I woke up this morning in Montréal. Don’t ask me how I got here, must have been some kind of vortex that was activated by too many lattes [or in this case, by café au lait]. After having endured more rain in New York City over the past few months than the city has seen in quite a few years I just didn’t want to endure any more rain. Not that it is raining in New York this weekend, in fact it is sunny. However, I was supposed to head to Barbados, and the weather forecast there had it pouring every day. I thought I might be the cause of some kind of international incident should I be subjected to more rain. I don’t know how Seattle does it. Oh, I guess I should clarify, I meant another international incident. Truth be told I tried to get to Brussels this weekend, but the flight costs were sky high. I guess that’s what happens when you don’t have a government for almost a year. Instead, here I am in Montréal, a sister city to Brussels.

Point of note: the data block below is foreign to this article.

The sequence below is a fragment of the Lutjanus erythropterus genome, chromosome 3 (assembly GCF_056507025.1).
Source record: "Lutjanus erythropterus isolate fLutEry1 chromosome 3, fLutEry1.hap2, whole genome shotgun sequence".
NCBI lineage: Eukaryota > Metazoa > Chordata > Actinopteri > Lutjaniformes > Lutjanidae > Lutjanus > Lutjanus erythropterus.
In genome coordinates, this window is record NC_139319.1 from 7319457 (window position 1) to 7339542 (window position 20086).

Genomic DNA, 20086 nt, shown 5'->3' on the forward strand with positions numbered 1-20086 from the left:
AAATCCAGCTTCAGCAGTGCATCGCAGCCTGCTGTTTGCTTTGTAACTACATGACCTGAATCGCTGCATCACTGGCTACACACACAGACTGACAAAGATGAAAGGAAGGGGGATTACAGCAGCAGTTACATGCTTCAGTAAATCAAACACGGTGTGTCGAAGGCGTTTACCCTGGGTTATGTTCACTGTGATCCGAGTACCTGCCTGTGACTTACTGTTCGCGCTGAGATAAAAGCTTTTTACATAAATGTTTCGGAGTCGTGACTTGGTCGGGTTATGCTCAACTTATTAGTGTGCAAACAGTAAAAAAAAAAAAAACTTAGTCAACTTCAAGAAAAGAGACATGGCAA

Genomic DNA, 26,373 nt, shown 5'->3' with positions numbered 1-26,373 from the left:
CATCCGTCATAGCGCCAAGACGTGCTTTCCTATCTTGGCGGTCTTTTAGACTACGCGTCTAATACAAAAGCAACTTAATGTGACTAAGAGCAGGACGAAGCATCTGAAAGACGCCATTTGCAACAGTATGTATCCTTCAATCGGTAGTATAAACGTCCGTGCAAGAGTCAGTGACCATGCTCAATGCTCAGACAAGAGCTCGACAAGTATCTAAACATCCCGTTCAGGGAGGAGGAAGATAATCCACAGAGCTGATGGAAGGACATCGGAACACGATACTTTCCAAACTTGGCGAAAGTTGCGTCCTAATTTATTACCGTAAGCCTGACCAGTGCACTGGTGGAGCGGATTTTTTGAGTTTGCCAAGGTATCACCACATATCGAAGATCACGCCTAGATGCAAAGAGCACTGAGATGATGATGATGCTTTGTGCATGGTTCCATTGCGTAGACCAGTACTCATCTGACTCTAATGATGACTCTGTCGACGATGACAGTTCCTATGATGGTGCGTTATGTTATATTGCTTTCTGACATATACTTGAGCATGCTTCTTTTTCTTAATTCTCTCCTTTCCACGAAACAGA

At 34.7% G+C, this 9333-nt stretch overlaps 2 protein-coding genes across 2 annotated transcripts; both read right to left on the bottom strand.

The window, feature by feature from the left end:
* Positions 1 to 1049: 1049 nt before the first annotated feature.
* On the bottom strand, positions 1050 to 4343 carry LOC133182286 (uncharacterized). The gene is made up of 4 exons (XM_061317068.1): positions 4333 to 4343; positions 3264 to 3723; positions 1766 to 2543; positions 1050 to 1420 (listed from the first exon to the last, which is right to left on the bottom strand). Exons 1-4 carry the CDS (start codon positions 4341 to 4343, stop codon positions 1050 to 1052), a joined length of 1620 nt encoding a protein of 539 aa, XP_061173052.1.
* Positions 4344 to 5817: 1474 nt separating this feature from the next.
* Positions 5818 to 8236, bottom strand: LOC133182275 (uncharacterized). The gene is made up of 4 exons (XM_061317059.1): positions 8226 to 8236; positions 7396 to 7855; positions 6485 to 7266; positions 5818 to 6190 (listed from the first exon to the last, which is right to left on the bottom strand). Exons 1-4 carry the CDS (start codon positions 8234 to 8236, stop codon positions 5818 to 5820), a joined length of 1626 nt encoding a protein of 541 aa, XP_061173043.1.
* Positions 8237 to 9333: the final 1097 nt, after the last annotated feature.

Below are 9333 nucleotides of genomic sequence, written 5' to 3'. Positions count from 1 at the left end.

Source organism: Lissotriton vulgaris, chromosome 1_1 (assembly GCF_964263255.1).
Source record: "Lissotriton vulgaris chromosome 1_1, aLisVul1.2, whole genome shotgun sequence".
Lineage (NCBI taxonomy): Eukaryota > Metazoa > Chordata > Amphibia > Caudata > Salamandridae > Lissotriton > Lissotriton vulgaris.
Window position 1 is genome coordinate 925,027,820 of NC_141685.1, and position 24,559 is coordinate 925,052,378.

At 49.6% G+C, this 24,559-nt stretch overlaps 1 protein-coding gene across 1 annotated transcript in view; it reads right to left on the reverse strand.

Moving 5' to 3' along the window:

I do like how the customs agents in Canada look at you like you just said that you hate Celine Dion when you tell them you are just coming for the weekend to hang out, drink lattes and blog. The customs agent asked me the same question three times and I answered it three times [twice in English and once in French just to be sure]. I though perhaps she had learned British English and wasn’t accustomed to hearing English spoken properly.
In the times I have been to Montréal, there has never been a rainy day and it has been mostly sunny every day. Now, I know that is a bit of good fortune, as according to Climate Canada, Montréal is the second rainiest large Canadian city after Vancouver.
I think I will adopt Montréal as my second city. It is a quick plane ride from New York City [about an hour or so] and, like I’ve commented on in the past, serves as a bridge to North America’s European roots.
As the French saying goes “Mars venteux et avril pluvieux font mai gai et gracieux” [April showers..etc.]. I think they need a new one about October’s sun. Perhaps I will write it.